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Kabul, 9 October 2004 (RFE/RL) -- Afghan voters appear to be turning out in force for the country's historic direct presidential election today, although reports of some irregularities continue.

There has been confusion about statements made by Transitional Administration Chairman Hamid Karzai's rivals in the country's first-ever direct presidential election.

Latest reports said that some of Karzai's opponents in today's elections are complaining about irregularities at polling places. These candidates and their campaign teams were reportedly in talks with election officials about possibly suspending the results of the election.

However, there was no clear information about these candidates' positions. A statement clarifying their views is expected later today.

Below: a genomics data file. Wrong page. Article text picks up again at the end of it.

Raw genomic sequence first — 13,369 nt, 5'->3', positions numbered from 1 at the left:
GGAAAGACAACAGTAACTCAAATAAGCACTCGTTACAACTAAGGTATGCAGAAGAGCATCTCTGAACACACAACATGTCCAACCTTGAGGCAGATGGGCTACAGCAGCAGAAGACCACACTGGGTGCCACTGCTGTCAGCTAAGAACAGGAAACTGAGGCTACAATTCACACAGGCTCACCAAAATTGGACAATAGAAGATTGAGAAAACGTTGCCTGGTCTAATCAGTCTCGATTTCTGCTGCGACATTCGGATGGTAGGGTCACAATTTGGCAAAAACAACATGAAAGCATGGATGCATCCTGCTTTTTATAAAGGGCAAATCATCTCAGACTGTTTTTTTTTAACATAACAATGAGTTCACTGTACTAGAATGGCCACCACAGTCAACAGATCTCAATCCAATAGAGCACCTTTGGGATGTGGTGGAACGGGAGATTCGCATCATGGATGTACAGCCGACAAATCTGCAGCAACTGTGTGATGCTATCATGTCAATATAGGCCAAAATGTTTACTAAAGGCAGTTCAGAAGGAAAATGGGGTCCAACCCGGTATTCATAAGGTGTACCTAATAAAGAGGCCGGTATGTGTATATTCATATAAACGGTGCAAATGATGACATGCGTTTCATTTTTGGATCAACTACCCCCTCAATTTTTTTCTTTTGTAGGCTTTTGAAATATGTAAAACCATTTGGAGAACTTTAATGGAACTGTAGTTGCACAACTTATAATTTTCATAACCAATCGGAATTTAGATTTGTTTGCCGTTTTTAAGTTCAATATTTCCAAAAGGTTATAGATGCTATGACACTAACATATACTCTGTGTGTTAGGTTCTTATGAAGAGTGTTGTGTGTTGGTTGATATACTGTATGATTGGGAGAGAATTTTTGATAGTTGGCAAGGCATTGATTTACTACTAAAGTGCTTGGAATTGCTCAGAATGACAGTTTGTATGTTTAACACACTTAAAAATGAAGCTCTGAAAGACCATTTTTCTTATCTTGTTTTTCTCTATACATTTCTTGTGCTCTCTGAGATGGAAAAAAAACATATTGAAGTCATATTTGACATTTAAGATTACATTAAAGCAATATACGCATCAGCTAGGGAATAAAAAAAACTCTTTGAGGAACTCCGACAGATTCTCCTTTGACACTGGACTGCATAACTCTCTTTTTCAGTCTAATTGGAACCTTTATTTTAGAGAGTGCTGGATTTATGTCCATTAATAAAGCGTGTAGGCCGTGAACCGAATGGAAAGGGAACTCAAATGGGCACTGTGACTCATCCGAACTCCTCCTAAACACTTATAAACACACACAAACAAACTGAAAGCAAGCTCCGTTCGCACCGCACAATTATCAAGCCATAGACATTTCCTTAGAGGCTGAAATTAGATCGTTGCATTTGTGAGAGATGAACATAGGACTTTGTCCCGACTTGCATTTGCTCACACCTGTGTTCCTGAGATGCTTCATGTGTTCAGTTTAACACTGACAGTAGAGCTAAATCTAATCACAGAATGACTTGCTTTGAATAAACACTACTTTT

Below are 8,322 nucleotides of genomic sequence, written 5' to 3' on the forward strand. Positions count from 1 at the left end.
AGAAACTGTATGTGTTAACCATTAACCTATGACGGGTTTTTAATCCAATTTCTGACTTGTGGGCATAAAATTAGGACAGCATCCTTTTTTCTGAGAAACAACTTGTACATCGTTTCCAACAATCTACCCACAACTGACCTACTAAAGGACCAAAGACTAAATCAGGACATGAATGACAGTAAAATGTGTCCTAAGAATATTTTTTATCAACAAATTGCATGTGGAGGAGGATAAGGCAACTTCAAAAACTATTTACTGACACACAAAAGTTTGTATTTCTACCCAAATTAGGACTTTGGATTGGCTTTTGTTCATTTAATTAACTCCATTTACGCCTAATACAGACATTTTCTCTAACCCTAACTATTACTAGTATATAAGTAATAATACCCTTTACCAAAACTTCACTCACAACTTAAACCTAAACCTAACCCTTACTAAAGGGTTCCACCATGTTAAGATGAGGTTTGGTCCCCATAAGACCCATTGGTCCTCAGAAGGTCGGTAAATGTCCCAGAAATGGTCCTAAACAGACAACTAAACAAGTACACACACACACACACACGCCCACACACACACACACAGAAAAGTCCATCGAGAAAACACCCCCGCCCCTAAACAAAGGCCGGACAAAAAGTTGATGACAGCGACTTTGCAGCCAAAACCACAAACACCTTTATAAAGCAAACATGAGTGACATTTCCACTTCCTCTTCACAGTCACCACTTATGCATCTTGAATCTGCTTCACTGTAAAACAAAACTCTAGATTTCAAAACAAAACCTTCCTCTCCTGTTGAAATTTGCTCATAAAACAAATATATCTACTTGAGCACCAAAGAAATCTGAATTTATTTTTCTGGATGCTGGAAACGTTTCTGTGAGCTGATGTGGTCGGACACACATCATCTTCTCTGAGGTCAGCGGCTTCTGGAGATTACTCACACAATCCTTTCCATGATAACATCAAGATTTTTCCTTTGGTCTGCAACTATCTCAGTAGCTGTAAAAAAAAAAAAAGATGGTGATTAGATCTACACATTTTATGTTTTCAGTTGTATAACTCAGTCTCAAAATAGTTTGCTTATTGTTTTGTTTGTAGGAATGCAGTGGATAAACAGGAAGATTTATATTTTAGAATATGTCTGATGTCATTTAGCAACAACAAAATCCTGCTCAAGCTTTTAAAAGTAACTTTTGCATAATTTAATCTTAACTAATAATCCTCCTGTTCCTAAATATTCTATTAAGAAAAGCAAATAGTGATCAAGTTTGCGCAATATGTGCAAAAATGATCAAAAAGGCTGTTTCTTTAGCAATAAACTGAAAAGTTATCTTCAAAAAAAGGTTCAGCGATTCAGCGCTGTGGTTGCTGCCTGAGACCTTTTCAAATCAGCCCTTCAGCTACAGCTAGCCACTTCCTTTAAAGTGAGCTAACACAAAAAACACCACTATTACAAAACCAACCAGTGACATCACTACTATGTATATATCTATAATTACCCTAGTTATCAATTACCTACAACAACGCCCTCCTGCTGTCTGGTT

Earlier today, Western news agencies quoted candidate Abdul Satar Sirat as calling for a boycott of the election. Sirat claimed he spoke for all of Karzai's opponents.

There were problems reported with the ink used to mark voters' fingers to prevent them from casting more than one ballot.

Less than 30 minutes after polls opened, one woman from Afghanistan told RFE/RL's Afghan service that the ink, meant to remain on fingers for several days, washed away easily.

"Another concern of ours is that they colored our fingers with ink, but the coloring of the ink was very poor [light] so the ink can be removed very quickly from fingers," the woman said. "We know that everyone has two or three ballots and we urge UNAMA's (United Nations Assistance Mission to Afghanistan) office to make coloring stronger. This is our concern."

There were also complaints that supporters of some candidates were continuing to campaign outside voting areas in violation of election rules.

[For more on the Afghan elections, see RFE/RL and Radio Free Afghanistan's dedicated "Afghanistan Votes 2004-05" webpage.]
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